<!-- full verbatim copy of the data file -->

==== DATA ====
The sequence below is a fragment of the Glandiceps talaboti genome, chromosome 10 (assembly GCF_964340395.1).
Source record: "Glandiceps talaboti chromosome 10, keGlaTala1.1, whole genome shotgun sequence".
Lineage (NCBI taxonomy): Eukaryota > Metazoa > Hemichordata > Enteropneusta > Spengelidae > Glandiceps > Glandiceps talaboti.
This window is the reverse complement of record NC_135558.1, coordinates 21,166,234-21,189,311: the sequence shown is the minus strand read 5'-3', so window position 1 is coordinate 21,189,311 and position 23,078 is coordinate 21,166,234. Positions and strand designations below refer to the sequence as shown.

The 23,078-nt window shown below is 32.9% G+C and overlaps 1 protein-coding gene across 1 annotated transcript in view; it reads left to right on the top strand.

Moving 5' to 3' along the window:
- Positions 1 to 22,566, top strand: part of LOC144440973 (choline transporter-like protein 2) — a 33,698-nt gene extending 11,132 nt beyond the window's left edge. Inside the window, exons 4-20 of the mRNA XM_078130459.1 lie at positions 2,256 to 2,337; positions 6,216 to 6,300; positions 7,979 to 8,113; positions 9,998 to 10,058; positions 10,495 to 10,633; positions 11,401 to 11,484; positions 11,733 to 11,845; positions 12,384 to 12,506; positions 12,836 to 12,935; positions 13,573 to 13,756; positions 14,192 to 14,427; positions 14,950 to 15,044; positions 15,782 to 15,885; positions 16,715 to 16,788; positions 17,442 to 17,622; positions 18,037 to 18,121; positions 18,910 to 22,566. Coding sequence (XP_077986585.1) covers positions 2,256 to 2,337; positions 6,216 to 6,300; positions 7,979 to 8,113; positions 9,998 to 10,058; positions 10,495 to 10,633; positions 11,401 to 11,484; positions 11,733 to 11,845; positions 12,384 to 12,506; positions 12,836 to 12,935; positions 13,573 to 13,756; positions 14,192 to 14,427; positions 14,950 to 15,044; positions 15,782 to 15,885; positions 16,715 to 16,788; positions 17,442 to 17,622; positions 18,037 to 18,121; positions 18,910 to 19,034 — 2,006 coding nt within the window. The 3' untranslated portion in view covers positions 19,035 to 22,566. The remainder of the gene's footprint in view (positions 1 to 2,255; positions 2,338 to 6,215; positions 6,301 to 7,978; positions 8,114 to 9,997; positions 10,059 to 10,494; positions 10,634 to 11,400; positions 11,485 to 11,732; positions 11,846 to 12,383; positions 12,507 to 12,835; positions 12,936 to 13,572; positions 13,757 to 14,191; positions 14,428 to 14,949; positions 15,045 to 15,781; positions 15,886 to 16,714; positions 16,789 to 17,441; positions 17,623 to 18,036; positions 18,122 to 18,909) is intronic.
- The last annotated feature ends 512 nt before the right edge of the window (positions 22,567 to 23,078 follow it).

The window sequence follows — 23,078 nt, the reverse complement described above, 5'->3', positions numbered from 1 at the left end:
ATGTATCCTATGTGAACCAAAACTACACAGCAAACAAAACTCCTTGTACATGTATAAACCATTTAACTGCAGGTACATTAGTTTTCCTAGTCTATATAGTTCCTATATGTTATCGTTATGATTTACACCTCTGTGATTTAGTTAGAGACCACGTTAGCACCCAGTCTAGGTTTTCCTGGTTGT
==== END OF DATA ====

The sequence below is a fragment of the Glandiceps talaboti genome, chromosome 10 (assembly GCF_964340395.1).
Source record: "Glandiceps talaboti chromosome 10, keGlaTala1.1, whole genome shotgun sequence".
Lineage (NCBI taxonomy): Eukaryota > Metazoa > Hemichordata > Enteropneusta > Spengelidae > Glandiceps > Glandiceps talaboti.
This window is the reverse complement of record NC_135558.1, coordinates 21,166,234-21,189,311: the sequence shown is the minus strand read 5'-3', so window position 1 is coordinate 21,189,311 and position 23,078 is coordinate 21,166,234. Positions and strand designations below refer to the sequence as shown.

The 23,078-nt window shown below is 32.9% G+C and overlaps 1 protein-coding gene across 1 annotated transcript in view; it reads left to right on the top strand.

Moving 5' to 3' along the window:
- Positions 1 to 22,566, top strand: part of LOC144440973 (choline transporter-like protein 2) — a 33,698-nt gene extending 11,132 nt beyond the window's left edge. Inside the window, exons 4-20 of the mRNA XM_078130459.1 lie at positions 2,256 to 2,337; positions 6,216 to 6,300; positions 7,979 to 8,113; positions 9,998 to 10,058; positions 10,495 to 10,633; positions 11,401 to 11,484; positions 11,733 to 11,845; positions 12,384 to 12,506; positions 12,836 to 12,935; positions 13,573 to 13,756; positions 14,192 to 14,427; positions 14,950 to 15,044; positions 15,782 to 15,885; positions 16,715 to 16,788; positions 17,442 to 17,622; positions 18,037 to 18,121; positions 18,910 to 22,566. Coding sequence (XP_077986585.1) covers positions 2,256 to 2,337; positions 6,216 to 6,300; positions 7,979 to 8,113; positions 9,998 to 10,058; positions 10,495 to 10,633; positions 11,401 to 11,484; positions 11,733 to 11,845; positions 12,384 to 12,506; positions 12,836 to 12,935; positions 13,573 to 13,756; positions 14,192 to 14,427; positions 14,950 to 15,044; positions 15,782 to 15,885; positions 16,715 to 16,788; positions 17,442 to 17,622; positions 18,037 to 18,121; positions 18,910 to 19,034 — 2,006 coding nt within the window. The 3' untranslated portion in view covers positions 19,035 to 22,566. The remainder of the gene's footprint in view (positions 1 to 2,255; positions 2,338 to 6,215; positions 6,301 to 7,978; positions 8,114 to 9,997; positions 10,059 to 10,494; positions 10,634 to 11,400; positions 11,485 to 11,732; positions 11,846 to 12,383; positions 12,507 to 12,835; positions 12,936 to 13,572; positions 13,757 to 14,191; positions 14,428 to 14,949; positions 15,045 to 15,781; positions 15,886 to 16,714; positions 16,789 to 17,441; positions 17,623 to 18,036; positions 18,122 to 18,909) is intronic.
- The last annotated feature ends 512 nt before the right edge of the window (positions 22,567 to 23,078 follow it).

The window sequence follows — 23,078 nt, the reverse complement described above, 5'->3', positions numbered from 1 at the left end:
ATGTATCCTATGTGAACCAAAACTACACAGCAAACAAAACTCCTTGTACATGTATAAACCATTTAACTGCAGGTACATTAGTTTTCCTAGTCTATATAGTTCCTATATGTTATCGTTATGATTTACACCTCTGTGATTTAGTTAGAGACCACGTTAGCACCCAGTCTAGGTTTTCCTGGTTGT